Emily Smith

Global Social Venture Competition Finals: “All it takes is one person with a dream”

From the start, this was not your average competition. Last Friday 15 finalists from India, the U.S., New Zealand, France, England, Indonesia and Thailand gathered at U.C. Berkeley’s Haas School of Business to compete in the Global Social Venture Competition (GSVC). The teams presented business plans that were financially viable and make a social impact to an expert panel of judges including Varun Sahni of Acumen Fund, Sam Moss of Gray Ghost Ventures and Victoria Hale of OneWorld Health. Although teams were technically competing for a grand prize, there was camaraderie among the group of finalists who all had unique approaches to changing the world.

By partnering with nine business schools from around the world, this year the GSVC attracted 311 entrants from 123 universities in 25 countries, making this truly a global competition. The GSVC serves as an international forum for entrepreneurs to showcase their plans, for investors to support ground-breaking social ventures and for all involved to establish an international network of social entrepreneurs.

This year’s winner, EcoFaeBrick, came from Prasetiya Mulya Business School in Indonesia, and were the first international team to win the Global Finals. EcoFaeBrick produces high quality and affordable bricks from the abundant cow dung in Godean and Sayegan, Jogjakarta. They also plan to process methane biogas to fire the kiln. mPedigree Logistics from the Tuck School of Business at Dartmouth came in second. Third place went to SolarCycle from George Washington University. Their primary innovation is a low-cost reflective material made from used plastic bags and the interior of metalized chip bags that can replace mirrors in solar concentrating applications.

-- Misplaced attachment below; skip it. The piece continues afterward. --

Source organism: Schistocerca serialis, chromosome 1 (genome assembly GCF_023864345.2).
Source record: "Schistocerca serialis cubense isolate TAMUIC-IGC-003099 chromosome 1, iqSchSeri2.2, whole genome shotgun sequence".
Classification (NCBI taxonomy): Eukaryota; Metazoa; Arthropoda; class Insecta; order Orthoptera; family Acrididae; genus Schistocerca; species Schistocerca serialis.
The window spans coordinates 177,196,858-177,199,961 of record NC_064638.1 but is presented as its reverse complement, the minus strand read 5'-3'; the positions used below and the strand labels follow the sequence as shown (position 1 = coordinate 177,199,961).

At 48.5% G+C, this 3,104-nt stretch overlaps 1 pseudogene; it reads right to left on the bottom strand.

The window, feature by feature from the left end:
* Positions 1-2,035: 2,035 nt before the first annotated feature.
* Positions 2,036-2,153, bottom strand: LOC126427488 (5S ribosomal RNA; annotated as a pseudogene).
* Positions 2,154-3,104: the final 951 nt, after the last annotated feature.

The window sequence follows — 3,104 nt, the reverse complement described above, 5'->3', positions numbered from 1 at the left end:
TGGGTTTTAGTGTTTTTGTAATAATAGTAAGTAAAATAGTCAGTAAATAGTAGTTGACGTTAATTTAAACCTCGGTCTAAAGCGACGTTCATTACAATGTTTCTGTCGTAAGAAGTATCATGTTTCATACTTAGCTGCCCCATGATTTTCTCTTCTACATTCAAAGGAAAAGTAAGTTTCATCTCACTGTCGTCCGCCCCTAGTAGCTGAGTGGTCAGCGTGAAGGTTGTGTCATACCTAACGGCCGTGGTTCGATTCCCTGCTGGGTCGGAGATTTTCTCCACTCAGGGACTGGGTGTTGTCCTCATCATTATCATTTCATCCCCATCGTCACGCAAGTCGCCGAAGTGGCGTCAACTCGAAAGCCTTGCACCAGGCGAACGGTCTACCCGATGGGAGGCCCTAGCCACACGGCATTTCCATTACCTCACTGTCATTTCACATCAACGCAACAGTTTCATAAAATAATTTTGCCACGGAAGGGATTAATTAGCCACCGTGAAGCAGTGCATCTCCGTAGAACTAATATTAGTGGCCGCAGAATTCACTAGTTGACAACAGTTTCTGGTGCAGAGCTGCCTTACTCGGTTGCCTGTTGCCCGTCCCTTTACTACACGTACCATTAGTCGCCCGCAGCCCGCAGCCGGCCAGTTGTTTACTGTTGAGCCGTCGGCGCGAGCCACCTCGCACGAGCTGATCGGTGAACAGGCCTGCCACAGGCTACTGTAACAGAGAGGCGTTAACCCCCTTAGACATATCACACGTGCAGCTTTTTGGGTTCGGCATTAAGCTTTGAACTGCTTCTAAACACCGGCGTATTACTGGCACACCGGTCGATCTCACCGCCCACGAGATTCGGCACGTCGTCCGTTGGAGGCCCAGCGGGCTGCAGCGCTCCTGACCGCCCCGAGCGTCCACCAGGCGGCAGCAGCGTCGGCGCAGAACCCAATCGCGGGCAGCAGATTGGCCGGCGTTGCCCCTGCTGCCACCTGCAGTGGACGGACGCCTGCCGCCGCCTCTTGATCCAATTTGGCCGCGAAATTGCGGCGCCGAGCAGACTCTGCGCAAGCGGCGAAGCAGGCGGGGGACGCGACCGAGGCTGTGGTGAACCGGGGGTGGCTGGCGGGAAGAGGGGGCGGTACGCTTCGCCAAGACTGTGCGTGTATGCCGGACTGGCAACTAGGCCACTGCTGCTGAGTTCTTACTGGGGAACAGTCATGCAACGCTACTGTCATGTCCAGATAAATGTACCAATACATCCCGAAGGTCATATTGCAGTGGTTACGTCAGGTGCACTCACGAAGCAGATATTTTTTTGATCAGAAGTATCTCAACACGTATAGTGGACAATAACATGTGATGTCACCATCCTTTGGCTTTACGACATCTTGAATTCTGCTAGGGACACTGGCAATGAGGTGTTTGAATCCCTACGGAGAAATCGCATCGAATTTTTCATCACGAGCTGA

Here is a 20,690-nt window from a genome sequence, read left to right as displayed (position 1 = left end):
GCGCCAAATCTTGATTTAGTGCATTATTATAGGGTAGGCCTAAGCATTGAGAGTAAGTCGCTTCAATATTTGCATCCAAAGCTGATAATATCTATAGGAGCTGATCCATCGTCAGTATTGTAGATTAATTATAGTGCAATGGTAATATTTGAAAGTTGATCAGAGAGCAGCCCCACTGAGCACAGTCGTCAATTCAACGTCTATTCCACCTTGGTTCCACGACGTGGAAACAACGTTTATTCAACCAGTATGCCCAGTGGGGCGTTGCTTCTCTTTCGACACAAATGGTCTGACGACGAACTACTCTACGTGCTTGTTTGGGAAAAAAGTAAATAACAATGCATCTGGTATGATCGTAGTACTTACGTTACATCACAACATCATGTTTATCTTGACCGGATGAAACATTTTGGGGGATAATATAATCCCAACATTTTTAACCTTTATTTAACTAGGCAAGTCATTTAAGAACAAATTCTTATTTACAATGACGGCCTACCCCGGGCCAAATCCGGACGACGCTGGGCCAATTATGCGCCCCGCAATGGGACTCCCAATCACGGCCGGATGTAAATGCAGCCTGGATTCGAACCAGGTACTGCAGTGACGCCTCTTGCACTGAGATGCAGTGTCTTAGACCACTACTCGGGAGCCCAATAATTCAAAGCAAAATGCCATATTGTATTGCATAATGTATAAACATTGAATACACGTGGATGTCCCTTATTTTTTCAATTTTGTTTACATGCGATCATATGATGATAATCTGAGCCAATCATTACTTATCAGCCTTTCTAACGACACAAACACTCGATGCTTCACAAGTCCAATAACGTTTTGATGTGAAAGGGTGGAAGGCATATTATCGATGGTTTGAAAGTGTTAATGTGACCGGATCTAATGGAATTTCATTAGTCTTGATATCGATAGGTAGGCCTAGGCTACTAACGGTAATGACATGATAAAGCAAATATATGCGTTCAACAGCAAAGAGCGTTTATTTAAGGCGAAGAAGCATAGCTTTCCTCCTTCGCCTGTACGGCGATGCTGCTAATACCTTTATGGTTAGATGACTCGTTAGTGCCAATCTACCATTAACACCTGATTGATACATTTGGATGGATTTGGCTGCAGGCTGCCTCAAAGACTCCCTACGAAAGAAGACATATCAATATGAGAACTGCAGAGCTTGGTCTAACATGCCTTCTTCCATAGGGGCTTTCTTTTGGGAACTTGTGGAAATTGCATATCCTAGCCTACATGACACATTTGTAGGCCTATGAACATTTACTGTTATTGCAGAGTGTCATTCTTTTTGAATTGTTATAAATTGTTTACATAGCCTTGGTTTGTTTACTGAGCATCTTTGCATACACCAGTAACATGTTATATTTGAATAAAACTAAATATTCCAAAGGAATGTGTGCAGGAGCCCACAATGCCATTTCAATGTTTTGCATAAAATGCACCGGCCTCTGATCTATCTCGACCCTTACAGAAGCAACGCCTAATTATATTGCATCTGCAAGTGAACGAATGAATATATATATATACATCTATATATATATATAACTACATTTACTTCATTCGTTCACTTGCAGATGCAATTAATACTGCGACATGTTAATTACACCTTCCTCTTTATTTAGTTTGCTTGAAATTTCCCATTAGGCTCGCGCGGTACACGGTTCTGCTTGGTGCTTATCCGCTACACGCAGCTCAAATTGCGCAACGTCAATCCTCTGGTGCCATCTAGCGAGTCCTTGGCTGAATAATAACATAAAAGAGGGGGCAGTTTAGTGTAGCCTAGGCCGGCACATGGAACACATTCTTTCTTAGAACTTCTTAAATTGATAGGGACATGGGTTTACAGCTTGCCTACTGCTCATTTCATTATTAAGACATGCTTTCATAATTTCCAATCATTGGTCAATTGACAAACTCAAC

These entrepreneurs join a distinguished group of past winners including Microenergy Credits (2008), d.light design (2007), World of Good (2005) and Prisma Microfinance (2001).

To cap off a day filled with inspiring entrepreneurs and world-changing ideas, Dr. Paul Polak, a hero to many in the competition, addressed the group at the GSVC Awards Dinner. Dr. Polak began his career as a psychiatrist and has since spent 25 years building IDE, enabling over 17 million people to move out of poverty. Polak wore his signature sweater vest (as he did during Rob Katz’s interview last year) and addressed the audience with a remarkable level of passion, humility and sincerity. He emphasized three simple recommendations: Go to where the action is, listen with your whole body to the people with the problem, and learn everything you can about the context of that problem.

After sharing his design philosophy, Dr. Polak shared more about the start-up ventures that are keeping him busy these days. His new for-profit venture, Windhorse International, aims to demonstrate how big business can profitably design and market products and services to $1-2/day customers. It will be exciting to follow the progress that the GSVC finalists and Windhorse International make in the coming year.

“All it takes is one person with a dream,” said Polak. GSVC is a powerful example of how people around the globe are transforming their dreams into realistic solutions to shape the world.

Editor’s note: Stay tuned for two follow-up articles profiling one of the finalists of the competition and chronicling the social enterprise symposium that took place on Saturday.